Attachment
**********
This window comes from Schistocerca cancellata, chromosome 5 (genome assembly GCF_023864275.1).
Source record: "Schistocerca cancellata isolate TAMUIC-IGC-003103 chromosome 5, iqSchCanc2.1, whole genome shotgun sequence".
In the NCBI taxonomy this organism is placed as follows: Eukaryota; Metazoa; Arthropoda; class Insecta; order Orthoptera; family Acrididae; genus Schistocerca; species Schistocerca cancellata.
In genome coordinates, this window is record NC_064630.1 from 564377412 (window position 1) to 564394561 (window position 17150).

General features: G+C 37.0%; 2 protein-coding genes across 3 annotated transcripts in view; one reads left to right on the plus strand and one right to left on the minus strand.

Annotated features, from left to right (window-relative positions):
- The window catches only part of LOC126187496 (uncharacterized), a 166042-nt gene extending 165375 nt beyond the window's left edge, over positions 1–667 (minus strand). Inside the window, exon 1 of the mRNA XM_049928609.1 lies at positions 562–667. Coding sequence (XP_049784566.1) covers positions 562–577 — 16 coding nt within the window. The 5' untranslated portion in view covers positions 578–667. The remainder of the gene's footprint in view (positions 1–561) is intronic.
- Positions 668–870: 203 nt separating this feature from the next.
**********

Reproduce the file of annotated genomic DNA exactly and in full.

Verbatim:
This window comes from Schistocerca cancellata, chromosome 5 (genome assembly GCF_023864275.1).
Source record: "Schistocerca cancellata isolate TAMUIC-IGC-003103 chromosome 5, iqSchCanc2.1, whole genome shotgun sequence".
In the NCBI taxonomy this organism is placed as follows: Eukaryota; Metazoa; Arthropoda; class Insecta; order Orthoptera; family Acrididae; genus Schistocerca; species Schistocerca cancellata.
In genome coordinates, this window is record NC_064630.1 from 564377412 (window position 1) to 564394561 (window position 17150).

General features: G+C 37.0%; 2 protein-coding genes across 3 annotated transcripts in view; one reads left to right on the plus strand and one right to left on the minus strand.

Annotated features, from left to right (window-relative positions):
- The window catches only part of LOC126187496 (uncharacterized), a 166042-nt gene extending 165375 nt beyond the window's left edge, over positions 1–667 (minus strand). Inside the window, exon 1 of the mRNA XM_049928609.1 lies at positions 562–667. Coding sequence (XP_049784566.1) covers positions 562–577 — 16 coding nt within the window. The 5' untranslated portion in view covers positions 578–667. The remainder of the gene's footprint in view (positions 1–561) is intronic.
- Positions 668–870: 203 nt separating this feature from the next.